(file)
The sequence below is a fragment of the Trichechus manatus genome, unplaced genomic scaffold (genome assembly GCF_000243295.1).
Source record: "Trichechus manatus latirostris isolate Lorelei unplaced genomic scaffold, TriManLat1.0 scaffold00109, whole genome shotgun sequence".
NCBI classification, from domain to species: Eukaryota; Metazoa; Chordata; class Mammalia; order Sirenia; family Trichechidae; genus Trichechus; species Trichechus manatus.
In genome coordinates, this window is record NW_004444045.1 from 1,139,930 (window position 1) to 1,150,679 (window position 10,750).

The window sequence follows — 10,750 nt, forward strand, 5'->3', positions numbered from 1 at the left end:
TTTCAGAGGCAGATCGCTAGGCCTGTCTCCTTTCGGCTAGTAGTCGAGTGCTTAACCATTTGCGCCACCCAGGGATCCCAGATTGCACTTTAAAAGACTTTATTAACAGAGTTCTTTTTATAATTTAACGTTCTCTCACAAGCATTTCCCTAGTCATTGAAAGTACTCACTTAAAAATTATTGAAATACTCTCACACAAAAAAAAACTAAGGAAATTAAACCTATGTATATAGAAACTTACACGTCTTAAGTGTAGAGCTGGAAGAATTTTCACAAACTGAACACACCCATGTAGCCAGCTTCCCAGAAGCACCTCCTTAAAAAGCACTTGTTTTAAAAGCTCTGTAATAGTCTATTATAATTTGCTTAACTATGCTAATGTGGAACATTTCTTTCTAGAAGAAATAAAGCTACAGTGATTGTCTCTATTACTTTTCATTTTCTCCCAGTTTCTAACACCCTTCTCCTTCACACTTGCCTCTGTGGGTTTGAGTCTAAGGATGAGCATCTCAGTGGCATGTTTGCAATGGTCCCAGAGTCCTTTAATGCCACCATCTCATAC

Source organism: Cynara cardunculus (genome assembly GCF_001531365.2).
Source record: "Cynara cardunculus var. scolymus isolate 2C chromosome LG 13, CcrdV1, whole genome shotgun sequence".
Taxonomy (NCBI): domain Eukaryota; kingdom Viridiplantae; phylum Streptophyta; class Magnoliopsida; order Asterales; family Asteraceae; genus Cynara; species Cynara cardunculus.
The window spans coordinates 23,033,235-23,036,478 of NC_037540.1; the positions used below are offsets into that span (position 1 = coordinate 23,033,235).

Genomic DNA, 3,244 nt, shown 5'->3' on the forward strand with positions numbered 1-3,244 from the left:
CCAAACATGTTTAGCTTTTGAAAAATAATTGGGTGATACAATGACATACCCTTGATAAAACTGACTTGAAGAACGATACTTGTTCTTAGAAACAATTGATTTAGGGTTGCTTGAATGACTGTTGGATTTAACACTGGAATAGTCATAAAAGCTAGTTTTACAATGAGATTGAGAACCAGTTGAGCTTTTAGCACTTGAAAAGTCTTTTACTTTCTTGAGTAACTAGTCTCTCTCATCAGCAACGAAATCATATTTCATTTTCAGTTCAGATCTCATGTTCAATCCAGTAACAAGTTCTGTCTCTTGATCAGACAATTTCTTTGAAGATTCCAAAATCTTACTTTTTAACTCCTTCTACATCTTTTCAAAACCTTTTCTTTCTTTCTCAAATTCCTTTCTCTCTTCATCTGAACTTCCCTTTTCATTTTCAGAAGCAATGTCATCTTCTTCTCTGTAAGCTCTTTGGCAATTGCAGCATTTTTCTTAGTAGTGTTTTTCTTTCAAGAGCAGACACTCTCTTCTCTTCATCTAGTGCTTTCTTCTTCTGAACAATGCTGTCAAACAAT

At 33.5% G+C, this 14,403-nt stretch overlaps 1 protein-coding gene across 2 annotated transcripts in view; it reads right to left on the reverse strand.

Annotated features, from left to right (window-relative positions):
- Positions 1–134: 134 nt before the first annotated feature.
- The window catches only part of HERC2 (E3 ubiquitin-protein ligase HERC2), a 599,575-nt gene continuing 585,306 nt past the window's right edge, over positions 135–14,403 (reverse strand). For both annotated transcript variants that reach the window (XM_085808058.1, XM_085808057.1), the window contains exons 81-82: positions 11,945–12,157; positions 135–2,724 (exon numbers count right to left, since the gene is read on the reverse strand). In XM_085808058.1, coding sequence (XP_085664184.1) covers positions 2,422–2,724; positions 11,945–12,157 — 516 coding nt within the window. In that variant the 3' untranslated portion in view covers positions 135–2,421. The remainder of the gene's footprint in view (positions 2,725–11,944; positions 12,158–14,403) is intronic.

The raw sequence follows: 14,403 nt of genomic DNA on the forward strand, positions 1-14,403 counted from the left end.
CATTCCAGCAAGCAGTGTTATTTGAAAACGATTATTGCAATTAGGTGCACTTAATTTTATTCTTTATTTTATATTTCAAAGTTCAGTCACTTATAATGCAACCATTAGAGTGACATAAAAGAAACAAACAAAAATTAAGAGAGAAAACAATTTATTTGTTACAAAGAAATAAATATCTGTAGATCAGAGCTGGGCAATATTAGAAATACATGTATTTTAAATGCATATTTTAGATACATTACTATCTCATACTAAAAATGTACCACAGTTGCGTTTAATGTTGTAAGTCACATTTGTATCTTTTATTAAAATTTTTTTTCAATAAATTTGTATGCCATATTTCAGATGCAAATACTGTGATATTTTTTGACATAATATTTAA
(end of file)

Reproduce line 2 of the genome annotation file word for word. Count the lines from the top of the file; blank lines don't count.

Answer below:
Source record: "Trichechus manatus latirostris isolate Lorelei unplaced genomic scaffold, TriManLat1.0 scaffold00109, whole genome shotgun sequence".